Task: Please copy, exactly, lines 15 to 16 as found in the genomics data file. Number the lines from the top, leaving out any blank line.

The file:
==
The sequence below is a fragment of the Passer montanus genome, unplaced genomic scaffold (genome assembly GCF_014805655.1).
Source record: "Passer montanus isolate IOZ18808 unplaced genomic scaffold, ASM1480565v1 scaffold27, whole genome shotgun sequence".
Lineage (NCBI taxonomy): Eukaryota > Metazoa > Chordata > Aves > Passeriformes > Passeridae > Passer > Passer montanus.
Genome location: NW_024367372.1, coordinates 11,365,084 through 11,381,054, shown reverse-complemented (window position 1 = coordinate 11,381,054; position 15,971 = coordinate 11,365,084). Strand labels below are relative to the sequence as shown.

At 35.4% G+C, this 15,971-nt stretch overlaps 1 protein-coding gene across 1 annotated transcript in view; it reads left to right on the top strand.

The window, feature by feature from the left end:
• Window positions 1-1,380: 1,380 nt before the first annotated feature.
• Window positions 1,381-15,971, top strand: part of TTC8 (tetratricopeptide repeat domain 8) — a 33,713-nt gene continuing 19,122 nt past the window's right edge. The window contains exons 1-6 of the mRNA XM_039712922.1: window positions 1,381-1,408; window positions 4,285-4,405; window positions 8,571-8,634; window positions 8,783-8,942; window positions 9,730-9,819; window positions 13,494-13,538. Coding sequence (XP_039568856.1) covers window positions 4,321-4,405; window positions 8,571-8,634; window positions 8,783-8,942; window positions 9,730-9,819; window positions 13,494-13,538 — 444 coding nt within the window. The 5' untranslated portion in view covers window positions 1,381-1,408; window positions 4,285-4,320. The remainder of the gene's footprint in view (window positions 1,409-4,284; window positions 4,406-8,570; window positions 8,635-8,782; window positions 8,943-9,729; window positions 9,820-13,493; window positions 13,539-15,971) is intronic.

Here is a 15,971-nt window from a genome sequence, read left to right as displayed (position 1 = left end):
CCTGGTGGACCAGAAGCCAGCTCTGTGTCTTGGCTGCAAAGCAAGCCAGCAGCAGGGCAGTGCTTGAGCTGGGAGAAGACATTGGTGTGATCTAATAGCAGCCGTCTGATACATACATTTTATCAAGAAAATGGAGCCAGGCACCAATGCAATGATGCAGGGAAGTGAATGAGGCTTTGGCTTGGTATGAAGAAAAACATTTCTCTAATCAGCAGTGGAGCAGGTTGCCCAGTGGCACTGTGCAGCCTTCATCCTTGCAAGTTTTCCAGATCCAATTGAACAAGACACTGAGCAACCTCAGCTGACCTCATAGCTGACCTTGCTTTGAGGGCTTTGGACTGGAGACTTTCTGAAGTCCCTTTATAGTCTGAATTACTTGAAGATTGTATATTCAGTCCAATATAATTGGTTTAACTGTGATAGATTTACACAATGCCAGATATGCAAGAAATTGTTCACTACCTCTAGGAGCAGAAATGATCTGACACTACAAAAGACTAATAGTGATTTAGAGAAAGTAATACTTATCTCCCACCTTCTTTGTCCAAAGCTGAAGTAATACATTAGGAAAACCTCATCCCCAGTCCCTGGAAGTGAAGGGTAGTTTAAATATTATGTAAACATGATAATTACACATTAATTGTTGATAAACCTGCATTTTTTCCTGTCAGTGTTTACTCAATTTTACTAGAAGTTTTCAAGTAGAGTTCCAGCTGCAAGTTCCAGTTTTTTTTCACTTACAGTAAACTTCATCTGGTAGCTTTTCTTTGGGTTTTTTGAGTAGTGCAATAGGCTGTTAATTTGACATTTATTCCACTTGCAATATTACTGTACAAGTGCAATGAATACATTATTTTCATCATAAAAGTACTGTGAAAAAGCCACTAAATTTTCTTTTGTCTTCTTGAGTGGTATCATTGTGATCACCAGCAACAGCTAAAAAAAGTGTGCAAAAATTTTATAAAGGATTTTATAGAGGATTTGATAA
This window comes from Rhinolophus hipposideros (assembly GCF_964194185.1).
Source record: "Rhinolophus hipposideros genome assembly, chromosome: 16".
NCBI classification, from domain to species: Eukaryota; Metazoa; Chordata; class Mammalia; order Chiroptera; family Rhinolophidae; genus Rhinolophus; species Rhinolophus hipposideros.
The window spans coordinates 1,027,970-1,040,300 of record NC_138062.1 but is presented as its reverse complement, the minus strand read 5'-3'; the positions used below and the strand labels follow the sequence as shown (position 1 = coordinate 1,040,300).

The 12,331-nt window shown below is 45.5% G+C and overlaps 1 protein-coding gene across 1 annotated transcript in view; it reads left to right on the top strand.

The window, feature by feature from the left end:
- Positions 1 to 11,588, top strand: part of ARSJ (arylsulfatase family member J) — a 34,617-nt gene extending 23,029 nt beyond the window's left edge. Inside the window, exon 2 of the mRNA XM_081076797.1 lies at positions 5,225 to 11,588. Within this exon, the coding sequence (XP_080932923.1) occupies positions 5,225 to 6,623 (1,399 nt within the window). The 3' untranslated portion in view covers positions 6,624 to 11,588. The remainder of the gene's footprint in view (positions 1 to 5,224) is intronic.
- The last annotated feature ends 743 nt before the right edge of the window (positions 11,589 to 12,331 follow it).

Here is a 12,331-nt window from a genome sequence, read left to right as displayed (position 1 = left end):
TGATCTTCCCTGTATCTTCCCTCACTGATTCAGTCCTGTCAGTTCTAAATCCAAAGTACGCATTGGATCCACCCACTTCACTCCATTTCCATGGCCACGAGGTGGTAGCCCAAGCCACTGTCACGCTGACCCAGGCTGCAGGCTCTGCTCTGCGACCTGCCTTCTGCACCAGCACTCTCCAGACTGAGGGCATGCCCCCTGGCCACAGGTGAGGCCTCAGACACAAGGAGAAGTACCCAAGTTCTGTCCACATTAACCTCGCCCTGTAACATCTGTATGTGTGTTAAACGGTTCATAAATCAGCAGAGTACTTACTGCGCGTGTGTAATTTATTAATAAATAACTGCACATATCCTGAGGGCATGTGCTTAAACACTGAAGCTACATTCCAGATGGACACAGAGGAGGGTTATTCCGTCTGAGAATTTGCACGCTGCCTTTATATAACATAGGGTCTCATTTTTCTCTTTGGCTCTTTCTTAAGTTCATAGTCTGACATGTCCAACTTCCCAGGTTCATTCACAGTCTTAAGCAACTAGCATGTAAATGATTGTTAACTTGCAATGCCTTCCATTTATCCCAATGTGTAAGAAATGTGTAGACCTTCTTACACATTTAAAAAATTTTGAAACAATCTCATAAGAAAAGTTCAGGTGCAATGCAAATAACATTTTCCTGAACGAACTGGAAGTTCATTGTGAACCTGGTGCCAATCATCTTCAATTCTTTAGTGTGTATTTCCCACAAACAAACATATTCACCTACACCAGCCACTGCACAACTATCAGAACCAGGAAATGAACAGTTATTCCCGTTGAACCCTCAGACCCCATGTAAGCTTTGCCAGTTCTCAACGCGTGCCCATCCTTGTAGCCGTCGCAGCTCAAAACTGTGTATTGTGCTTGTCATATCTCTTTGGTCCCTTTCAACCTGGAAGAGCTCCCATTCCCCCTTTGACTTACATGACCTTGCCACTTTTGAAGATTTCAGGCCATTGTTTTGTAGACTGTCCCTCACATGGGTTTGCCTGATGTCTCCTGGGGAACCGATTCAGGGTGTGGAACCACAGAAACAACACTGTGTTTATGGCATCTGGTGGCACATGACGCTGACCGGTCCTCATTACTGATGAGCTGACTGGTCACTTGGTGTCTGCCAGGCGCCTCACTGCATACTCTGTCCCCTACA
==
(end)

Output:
The 12,331-nt window shown below is 45.5% G+C and overlaps 1 protein-coding gene across 1 annotated transcript in view; it reads left to right on the top strand.

The window, feature by feature from the left end: